Public artworks proposed for three high points of Lancashire moorland are being redesigned to take the opinions of local residents into account.
The sound of the Singing Ringing Tree is being changed
The Panopticons project will see six landmarks built in the Ribble Valley, Burnley and Hyndburn.
Designers are looking for a new site for a viewing wall which was planned for Kemple End after residents protested at a meeting on 9 March.
Revised plans for artworks in Burnley and Hyndburn go on display next week.
The design for a "Singing Ringing Tree" to be built in Burnley, a musical sculpture which incorporates pipes which sound with the wind, is being altered after residents were concerned about type the noise it would make.
Plans for a hilly community space in Hyndburn are being revised after residents were concerned that the plans did not consider the history or heritage of the area.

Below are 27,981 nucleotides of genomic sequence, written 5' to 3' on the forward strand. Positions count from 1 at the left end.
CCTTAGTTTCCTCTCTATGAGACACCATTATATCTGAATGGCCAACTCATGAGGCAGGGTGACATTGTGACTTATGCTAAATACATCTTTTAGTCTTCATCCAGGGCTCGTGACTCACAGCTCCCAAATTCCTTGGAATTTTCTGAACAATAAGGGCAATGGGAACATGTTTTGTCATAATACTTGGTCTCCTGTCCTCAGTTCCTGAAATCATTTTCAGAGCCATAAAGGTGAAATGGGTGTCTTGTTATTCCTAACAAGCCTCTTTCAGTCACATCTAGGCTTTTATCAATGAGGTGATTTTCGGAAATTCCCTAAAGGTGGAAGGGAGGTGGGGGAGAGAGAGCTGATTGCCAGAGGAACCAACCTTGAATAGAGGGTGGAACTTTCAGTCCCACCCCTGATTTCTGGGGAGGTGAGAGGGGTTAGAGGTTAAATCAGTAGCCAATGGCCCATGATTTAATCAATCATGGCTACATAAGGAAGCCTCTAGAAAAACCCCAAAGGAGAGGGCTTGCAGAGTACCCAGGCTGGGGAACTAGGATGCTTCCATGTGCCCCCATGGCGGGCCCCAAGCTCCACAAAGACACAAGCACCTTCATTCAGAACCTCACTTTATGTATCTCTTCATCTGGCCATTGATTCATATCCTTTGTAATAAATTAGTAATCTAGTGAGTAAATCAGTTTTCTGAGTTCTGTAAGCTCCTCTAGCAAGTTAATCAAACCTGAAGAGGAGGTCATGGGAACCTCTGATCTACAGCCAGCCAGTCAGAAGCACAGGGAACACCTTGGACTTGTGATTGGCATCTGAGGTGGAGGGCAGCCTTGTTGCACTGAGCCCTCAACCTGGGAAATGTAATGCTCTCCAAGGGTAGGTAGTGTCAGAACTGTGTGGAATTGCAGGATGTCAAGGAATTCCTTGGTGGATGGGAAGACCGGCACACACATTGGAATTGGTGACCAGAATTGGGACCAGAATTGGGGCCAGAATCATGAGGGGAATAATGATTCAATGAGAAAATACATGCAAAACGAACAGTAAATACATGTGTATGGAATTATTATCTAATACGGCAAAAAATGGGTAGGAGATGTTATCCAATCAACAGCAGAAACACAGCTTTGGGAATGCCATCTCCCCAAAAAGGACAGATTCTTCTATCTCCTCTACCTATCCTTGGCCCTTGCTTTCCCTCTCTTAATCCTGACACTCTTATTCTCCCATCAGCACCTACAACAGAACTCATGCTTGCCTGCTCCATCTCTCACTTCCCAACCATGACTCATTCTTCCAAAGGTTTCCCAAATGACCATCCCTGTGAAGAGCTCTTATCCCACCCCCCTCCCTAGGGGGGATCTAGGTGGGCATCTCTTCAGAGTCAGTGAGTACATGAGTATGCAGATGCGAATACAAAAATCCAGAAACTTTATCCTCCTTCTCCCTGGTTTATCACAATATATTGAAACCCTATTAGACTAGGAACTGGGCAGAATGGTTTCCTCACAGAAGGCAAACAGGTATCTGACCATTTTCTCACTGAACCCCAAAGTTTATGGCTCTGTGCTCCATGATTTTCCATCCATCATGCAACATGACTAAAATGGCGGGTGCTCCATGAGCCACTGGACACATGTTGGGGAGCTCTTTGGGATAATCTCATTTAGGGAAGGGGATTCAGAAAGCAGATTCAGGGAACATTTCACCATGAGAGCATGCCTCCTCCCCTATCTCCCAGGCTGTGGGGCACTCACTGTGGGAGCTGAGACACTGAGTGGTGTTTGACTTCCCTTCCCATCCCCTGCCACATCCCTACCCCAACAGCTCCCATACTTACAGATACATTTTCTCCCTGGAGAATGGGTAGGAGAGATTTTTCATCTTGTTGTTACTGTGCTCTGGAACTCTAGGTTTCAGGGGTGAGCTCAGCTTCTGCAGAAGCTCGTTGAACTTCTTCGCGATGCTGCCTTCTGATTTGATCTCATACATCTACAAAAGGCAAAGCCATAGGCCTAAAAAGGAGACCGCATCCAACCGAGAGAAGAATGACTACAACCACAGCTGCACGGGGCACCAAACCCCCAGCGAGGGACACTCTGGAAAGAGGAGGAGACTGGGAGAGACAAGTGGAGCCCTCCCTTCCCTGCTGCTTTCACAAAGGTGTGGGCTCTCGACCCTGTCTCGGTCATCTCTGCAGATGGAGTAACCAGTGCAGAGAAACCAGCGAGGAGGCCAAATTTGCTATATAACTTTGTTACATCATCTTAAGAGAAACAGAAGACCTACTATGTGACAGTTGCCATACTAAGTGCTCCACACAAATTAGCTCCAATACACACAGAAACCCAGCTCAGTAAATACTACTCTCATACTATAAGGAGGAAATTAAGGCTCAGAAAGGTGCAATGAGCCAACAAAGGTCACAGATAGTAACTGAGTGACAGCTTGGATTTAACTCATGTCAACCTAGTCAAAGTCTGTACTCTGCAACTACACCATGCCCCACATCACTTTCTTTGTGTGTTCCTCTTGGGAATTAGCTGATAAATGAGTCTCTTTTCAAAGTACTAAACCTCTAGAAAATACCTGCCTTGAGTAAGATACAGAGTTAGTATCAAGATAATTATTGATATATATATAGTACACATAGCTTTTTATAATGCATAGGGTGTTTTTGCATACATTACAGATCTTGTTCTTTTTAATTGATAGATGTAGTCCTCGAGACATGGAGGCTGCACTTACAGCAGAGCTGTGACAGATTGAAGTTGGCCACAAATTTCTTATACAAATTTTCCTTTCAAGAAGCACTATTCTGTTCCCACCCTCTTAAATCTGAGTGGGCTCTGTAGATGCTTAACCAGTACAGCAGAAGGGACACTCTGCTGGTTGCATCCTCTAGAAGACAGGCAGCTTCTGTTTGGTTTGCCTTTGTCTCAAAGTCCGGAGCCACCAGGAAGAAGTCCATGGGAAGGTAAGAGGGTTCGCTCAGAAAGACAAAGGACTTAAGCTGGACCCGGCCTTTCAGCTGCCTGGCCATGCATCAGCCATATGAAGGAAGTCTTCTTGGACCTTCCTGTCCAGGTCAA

A hilly space planned for Hyndburn is being redesigned
"Public in Hyndburn agreed to the principal of the project but were uncomfortable with the designs," Gail Knight of the Panopticons project said on Thursday.
"The designer said he was using the initial designs to provoke debate and discussion. Now he is redeveloping the design and it will be radically different.
"He has done his research on the heritage of the town and the history - I think the new designs will be more in keeping with what the public is asking for," she said.
Work is due to begin on the three other landmarks - the 25-metre Halo, dubbed "the flying saucer" in Rossendale, Colourfields for Blackburn and the Atom for Pendle.
Panopticon means a structure which creates a panoramic view, setting down the aim of the project on some of the county's highest points.
Mid Pennine Arts is co-ordinating the Panopticons and the first three designs were created as part of a competition with the Royal Institute of British Architects.
The structures - which are all shelters, viewing platforms or beacons - will be built by 2007.